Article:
Will Microsoft be the biggest communications company in the world?

Will Microsoft be the biggest communications company in the world?

Recently, we have seen quite a few things coming out of Microsoft indicating the direction the tech giant will be heading, and in my view, some of the news has been inevitable.

Here are a few of the changes we can see coming at the edge of the technology world, especially from a Microsoft perspective.

Microsoft has released its own phone brand with the Lumia 535 at a budget $155, which will do lots of the things that once cost $900 for a smartphone. They have also announced Skype for business, bringing a business grade solution to businesses globally. This will see two strategic acquisitions, Skype and Nokia, come together to get us as businesses and consumers using Microsoft technology to talk to each other across the globe.

Today Microsoft does not own the networks we use, they have left that to the telcos so far, but I can see a time when they start buying up telcos around the globe to form a global network. This goes back to Bill Gates’ idea of the MSN which he wanted to build to compete with the internet. Will Microsoft start to provide the handset, the application layer or PBX equivalent with Skype and then move in to own the physical lines the data runs over?

In any case, the unified communications tool that is Microsoft Lync today will become Skype for Business early next year and the quality of voice and security will improve to offer a business grade experience for businesses ready to make the move to video calling, presence, desktop sharing and instant messaging all in one simple to use tool.

This is good news for the Microsoft Certified Partners who have gone down the Communications Competency path and are ready to assist businesses to adopt Microsoft unified communications products. It is also good news for businesses with multiple offices looking to communicate better and reduce travel costs for internal meetings. Of course it is also good news for organisations that have realised they can sell over unified communications.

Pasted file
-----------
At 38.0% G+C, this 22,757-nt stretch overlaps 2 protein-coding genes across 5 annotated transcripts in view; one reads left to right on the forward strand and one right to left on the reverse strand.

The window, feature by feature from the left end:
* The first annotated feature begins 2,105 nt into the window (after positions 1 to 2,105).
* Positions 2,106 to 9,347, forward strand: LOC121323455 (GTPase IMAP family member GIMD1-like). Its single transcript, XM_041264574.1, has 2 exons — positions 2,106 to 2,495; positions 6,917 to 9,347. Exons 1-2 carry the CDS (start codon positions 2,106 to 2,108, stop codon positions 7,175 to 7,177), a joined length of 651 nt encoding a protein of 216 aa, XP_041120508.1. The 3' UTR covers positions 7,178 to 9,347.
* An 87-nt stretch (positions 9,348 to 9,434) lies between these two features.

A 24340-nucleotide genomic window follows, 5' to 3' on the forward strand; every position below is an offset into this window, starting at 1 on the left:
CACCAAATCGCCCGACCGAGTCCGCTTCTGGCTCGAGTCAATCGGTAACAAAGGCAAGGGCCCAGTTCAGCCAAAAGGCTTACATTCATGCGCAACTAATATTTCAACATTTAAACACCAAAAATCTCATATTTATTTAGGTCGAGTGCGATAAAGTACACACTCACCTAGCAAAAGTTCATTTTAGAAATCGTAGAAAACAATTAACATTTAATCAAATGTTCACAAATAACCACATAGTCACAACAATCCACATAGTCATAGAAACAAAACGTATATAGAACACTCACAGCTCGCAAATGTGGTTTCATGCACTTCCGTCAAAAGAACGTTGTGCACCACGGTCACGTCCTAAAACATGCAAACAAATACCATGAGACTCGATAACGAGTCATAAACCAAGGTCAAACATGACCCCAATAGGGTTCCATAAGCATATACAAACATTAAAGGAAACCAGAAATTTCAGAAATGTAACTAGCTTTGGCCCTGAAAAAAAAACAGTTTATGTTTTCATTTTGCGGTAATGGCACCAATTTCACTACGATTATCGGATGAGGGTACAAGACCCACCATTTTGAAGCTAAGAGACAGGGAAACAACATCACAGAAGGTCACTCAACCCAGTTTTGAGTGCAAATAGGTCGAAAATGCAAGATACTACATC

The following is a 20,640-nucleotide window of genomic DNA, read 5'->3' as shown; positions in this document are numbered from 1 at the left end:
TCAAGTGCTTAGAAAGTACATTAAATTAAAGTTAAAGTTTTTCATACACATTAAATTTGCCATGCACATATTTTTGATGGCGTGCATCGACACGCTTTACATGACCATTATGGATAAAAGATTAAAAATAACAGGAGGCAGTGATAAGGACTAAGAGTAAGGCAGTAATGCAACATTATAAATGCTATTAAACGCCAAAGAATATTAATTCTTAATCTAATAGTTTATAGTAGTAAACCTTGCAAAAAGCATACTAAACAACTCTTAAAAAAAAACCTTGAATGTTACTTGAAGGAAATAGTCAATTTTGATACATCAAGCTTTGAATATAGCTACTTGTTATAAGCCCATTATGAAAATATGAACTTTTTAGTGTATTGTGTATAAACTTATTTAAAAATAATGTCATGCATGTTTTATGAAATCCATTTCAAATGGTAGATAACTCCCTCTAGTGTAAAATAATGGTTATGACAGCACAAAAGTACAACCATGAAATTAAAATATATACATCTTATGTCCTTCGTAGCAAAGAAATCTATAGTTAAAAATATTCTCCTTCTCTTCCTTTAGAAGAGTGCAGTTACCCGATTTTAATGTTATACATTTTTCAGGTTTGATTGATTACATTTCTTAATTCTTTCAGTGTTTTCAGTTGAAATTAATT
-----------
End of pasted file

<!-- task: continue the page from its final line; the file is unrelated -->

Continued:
Today, busy people do not always want to meet face to face to find out about a new product. They may get stuck with a salesperson they don’t want to be chatting with or may spend too much time on pleasantries for a product they turn out not to need. Busy executives today are quite likely to accept a video and desktop sharing session to introduce a product or service. In this way they can quickly assess the function and decide to have an in-person meeting if required. This may sound cold to old school salespeople but it can also mean the salesperson is qualifying out the non-starters faster and then only meets with the hot prospects, thus driving the efficiency of sales activity.

I digress from the question: will Microsoft be the biggest communications company in the world?  If we believe numbers found on various websites there were 1.4 trillion minutes used on Skype calls in 2013. There have been up to 80 million concurrent connections over Skype in one instant, according to Wikipedia in 2014, and 40% of international calls are now over Skype.

As the business side of Microsoft’s communications platform is better integrated with Skype, we can expect better call quality and better reach from our business systems, which may extend this reach for international calls and see us using Skype for Business to make our local calls as well.

Many of the traditional phone companies such as Avaya and Mitel now have tight integration with the Microsoft communications platform so that phones and PCs can be connected up to one capable unified communications platform. I have little doubt this technology will capture market share very quickly, making Microsoft the key player in the communications world.

With a budget that lets them acquire the technologies they need to remain the market leader it will be a very interesting few years in the business communications space. I can see it being as revolutionary to the way we communicate as the introduction of the smartphone, which was first created by IBM in 1992, took 10 years to get to launch with the Blackberry and Palm Treo in 2002, and really took off in 2007 with the launch of iPhones and the app store.

If you are not yet considering Microsoft communications, it could be time to find out if it is a suitable fit for your business.

David Markus is the founder of Combo – the IT services company that is known for solving business problems with IT. How can we help?

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